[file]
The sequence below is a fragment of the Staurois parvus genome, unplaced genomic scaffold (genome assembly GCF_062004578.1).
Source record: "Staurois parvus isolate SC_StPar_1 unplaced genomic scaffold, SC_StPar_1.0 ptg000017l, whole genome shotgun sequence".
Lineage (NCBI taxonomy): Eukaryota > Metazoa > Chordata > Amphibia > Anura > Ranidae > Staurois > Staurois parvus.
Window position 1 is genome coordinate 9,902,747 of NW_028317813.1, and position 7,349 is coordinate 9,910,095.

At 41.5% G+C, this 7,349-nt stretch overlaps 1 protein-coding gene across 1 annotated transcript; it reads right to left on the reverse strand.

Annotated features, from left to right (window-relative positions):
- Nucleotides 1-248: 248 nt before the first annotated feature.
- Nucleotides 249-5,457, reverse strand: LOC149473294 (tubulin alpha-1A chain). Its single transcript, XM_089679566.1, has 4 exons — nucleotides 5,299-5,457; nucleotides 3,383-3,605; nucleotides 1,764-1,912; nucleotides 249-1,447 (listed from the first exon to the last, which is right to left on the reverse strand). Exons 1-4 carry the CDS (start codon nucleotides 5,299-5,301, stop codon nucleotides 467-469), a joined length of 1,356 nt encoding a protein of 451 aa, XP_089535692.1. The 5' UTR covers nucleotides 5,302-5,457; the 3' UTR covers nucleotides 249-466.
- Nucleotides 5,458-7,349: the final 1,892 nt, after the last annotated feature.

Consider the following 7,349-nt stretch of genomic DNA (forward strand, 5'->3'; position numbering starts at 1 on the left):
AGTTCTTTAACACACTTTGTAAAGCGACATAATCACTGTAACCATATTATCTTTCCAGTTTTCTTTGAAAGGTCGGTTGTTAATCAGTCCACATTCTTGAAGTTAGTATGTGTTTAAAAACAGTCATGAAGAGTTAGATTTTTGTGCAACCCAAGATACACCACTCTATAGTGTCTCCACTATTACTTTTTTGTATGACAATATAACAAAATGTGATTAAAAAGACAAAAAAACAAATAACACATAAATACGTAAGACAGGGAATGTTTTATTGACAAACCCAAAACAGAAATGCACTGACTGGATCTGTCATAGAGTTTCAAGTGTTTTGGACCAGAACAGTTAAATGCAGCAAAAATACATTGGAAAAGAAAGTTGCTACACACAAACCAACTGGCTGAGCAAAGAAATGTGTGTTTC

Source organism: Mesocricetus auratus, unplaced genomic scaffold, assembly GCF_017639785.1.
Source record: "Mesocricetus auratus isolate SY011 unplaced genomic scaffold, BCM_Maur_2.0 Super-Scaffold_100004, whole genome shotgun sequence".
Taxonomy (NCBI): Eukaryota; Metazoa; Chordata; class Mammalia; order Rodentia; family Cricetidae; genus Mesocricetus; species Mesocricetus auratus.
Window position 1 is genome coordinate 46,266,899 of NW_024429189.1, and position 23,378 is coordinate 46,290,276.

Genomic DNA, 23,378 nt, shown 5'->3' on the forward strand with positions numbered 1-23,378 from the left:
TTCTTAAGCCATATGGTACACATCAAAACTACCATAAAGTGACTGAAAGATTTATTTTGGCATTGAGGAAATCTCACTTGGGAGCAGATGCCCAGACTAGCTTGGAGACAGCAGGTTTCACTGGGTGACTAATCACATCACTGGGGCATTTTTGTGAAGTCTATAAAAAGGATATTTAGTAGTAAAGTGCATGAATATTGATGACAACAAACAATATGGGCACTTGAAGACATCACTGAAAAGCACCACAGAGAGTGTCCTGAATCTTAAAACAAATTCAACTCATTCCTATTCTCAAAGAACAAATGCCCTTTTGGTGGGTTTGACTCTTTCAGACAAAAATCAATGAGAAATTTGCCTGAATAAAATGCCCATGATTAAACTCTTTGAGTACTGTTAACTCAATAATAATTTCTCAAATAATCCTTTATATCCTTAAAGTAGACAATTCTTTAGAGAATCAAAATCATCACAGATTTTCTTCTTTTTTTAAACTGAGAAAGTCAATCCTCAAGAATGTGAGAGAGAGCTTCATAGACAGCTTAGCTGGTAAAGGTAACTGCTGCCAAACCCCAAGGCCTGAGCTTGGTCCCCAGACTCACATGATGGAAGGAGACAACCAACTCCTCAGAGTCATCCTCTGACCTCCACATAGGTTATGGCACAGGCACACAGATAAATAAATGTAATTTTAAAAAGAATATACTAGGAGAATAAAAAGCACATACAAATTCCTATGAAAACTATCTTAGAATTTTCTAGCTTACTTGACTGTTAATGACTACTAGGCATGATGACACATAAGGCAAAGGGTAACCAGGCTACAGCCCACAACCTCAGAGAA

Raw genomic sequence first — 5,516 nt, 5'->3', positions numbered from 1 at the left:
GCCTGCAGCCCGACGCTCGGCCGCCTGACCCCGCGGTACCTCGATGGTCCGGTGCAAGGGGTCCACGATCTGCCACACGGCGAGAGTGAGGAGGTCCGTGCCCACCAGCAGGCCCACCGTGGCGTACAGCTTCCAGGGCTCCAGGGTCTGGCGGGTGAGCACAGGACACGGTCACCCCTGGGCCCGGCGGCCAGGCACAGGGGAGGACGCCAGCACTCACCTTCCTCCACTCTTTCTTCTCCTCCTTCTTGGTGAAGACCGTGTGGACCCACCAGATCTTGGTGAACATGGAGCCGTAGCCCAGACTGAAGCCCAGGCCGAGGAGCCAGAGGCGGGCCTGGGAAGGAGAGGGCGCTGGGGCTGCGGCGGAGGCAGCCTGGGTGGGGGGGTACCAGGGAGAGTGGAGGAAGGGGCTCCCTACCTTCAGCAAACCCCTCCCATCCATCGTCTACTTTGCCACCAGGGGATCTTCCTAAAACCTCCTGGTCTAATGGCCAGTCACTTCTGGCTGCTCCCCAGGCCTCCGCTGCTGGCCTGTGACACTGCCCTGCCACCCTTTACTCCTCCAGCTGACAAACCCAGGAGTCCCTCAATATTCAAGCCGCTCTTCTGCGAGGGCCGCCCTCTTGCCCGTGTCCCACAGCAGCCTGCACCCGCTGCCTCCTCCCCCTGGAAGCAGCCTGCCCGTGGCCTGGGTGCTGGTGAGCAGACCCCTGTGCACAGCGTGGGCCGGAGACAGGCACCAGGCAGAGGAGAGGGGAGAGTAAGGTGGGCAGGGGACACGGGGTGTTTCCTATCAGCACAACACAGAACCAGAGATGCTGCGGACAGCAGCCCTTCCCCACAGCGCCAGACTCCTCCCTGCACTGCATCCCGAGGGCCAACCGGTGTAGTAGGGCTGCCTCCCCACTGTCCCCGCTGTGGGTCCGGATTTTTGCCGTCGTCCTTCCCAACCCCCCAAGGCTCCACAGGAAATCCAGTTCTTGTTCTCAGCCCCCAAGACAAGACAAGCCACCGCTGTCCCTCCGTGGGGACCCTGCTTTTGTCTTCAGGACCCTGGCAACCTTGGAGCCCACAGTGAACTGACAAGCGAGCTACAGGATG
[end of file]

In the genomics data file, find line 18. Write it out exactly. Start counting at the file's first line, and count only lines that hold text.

Raw genomic sequence first — 5,516 nt, 5'->3', positions numbered from 1 at the left: